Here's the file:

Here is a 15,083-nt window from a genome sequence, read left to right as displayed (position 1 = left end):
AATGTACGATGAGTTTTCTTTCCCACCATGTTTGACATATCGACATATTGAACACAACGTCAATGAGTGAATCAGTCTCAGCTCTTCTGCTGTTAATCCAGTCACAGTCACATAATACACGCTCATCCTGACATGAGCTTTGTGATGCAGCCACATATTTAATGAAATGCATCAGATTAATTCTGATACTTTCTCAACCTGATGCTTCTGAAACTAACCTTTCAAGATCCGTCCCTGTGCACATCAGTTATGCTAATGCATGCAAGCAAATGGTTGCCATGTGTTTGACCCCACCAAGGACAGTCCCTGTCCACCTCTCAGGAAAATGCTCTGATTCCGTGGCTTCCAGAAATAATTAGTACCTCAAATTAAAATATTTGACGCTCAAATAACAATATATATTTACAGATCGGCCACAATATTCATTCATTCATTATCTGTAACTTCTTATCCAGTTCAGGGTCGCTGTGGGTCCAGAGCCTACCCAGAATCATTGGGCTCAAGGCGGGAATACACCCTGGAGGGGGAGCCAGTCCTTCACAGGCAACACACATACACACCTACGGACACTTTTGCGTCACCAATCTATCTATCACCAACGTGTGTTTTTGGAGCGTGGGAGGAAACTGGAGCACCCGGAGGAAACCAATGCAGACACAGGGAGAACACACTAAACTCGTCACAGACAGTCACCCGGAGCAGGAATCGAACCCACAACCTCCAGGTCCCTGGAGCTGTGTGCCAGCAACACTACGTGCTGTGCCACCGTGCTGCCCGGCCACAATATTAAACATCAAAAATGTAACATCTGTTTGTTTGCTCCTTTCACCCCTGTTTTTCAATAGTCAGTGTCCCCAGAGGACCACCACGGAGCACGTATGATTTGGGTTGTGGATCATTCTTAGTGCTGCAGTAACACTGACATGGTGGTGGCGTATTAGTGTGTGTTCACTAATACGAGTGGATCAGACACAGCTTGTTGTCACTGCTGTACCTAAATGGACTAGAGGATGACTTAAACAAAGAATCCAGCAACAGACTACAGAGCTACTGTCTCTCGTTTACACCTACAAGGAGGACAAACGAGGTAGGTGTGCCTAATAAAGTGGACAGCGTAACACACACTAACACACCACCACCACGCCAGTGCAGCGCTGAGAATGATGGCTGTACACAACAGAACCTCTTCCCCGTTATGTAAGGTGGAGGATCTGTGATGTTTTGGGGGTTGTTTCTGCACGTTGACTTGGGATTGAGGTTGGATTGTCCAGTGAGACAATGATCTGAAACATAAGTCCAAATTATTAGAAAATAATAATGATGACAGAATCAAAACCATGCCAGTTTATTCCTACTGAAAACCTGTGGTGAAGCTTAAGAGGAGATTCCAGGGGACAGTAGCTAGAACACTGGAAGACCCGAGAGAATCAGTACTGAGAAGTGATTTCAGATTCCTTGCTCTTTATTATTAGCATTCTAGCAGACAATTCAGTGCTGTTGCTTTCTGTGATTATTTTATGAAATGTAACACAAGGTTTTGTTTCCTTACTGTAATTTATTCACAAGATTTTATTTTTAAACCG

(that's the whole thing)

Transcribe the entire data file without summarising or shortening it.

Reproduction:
Here is a 15,083-nt window from a genome sequence, read left to right as displayed (position 1 = left end):
AATGTACGATGAGTTTTCTTTCCCACCATGTTTGACATATCGACATATTGAACACAACGTCAATGAGTGAATCAGTCTCAGCTCTTCTGCTGTTAATCCAGTCACAGTCACATAATACACGCTCATCCTGACATGAGCTTTGTGATGCAGCCACATATTTAATGAAATGCATCAGATTAATTCTGATACTTTCTCAACCTGATGCTTCTGAAACTAACCTTTCAAGATCCGTCCCTGTGCACATCAGTTATGCTAATGCATGCAAGCAAATGGTTGCCATGTGTTTGACCCCACCAAGGACAGTCCCTGTCCACCTCTCAGGAAAATGCTCTGATTCCGTGGCTTCCAGAAATAATTAGTACCTCAAATTAAAATATTTGACGCTCAAATAACAATATATATTTACAGATCGGCCACAATATTCATTCATTCATTATCTGTAACTTCTTATCCAGTTCAGGGTCGCTGTGGGTCCAGAGCCTACCCAGAATCATTGGGCTCAAGGCGGGAATACACCCTGGAGGGGGAGCCAGTCCTTCACAGGCAACACACATACACACCTACGGACACTTTTGCGTCACCAATCTATCTATCACCAACGTGTGTTTTTGGAGCGTGGGAGGAAACTGGAGCACCCGGAGGAAACCAATGCAGACACAGGGAGAACACACTAAACTCGTCACAGACAGTCACCCGGAGCAGGAATCGAACCCACAACCTCCAGGTCCCTGGAGCTGTGTGCCAGCAACACTACGTGCTGTGCCACCGTGCTGCCCGGCCACAATATTAAACATCAAAAATGTAACATCTGTTTGTTTGCTCCTTTCACCCCTGTTTTTCAATAGTCAGTGTCCCCAGAGGACCACCACGGAGCACGTATGATTTGGGTTGTGGATCATTCTTAGTGCTGCAGTAACACTGACATGGTGGTGGCGTATTAGTGTGTGTTCACTAATACGAGTGGATCAGACACAGCTTGTTGTCACTGCTGTACCTAAATGGACTAGAGGATGACTTAAACAAAGAATCCAGCAACAGACTACAGAGCTACTGTCTCTCGTTTACACCTACAAGGAGGACAAACGAGGTAGGTGTGCCTAATAAAGTGGACAGCGTAACACACACTAACACACCACCACCACGCCAGTGCAGCGCTGAGAATGATGGCTGTACACAACAGAACCTCTTCCCCGTTATGTAAGGTGGAGGATCTGTGATGTTTTGGGGGTTGTTTCTGCACGTTGACTTGGGATTGAGGTTGGATTGTCCAGTGAGACAATGATCTGAAACATAAGTCCAAATTATTAGAAAATAATAATGATGACAGAATCAAAACCATGCCAGTTTATTCCTACTGAAAACCTGTGGTGAAGCTTAAGAGGAGATTCCAGGGGACAGTAGCTAGAACACTGGAAGACCCGAGAGAATCAGTACTGAGAAGTGATTTCAGATTCCTTGCTCTTTATTATTAGCATTCTAGCAGACAATTCAGTGCTGTTGCTTTCTGTGATTATTTTATGAAATGTAACACAAGGTTTTGTTTCCTTACTGTAATTTATTCACAAGATTTTATTTTTAAACCG